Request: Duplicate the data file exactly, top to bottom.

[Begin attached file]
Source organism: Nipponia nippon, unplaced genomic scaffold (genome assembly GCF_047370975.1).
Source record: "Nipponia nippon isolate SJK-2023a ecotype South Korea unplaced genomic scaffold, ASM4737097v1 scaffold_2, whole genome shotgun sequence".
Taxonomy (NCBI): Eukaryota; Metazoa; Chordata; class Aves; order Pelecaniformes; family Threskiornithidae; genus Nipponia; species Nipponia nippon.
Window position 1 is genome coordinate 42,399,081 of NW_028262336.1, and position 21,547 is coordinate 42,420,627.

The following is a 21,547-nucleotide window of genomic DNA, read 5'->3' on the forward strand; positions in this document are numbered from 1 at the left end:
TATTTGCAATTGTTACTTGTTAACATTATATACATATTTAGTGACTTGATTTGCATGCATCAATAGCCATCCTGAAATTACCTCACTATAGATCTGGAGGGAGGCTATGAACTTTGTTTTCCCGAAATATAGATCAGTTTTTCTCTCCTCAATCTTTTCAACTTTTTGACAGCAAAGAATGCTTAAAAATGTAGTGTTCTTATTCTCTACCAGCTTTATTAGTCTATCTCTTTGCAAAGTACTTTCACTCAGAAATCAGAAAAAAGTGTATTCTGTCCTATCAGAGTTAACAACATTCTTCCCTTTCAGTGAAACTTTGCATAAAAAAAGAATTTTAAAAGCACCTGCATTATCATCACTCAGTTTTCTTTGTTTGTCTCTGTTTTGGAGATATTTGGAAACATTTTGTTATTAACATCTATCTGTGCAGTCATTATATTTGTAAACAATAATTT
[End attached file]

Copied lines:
Source organism: Nipponia nippon, unplaced genomic scaffold (genome assembly GCF_047370975.1).
Source record: "Nipponia nippon isolate SJK-2023a ecotype South Korea unplaced genomic scaffold, ASM4737097v1 scaffold_2, whole genome shotgun sequence".
Taxonomy (NCBI): Eukaryota; Metazoa; Chordata; class Aves; order Pelecaniformes; family Threskiornithidae; genus Nipponia; species Nipponia nippon.
Window position 1 is genome coordinate 42,399,081 of NW_028262336.1, and position 21,547 is coordinate 42,420,627.

The following is a 21,547-nucleotide window of genomic DNA, read 5'->3' on the forward strand; positions in this document are numbered from 1 at the left end:
TATTTGCAATTGTTACTTGTTAACATTATATACATATTTAGTGACTTGATTTGCATGCATCAATAGCCATCCTGAAATTACCTCACTATAGATCTGGAGGGAGGCTATGAACTTTGTTTTCCCGAAATATAGATCAGTTTTTCTCTCCTCAATCTTTTCAACTTTTTGACAGCAAAGAATGCTTAAAAATGTAGTGTTCTTATTCTCTACCAGCTTTATTAGTCTATCTCTTTGCAAAGTACTTTCACTCAGAAATCAGAAAAAAGTGTATTCTGTCCTATCAGAGTTAACAACATTCTTCCCTTTCAGTGAAACTTTGCATAAAAAAAGAATTTTAAAAGCACCTGCATTATCATCACTCAGTTTTCTTTGTTTGTCTCTGTTTTGGAGATATTTGGAAACATTTTGTTATTAACATCTATCTGTGCAGTCATTATATTTGTAAACAATAATTT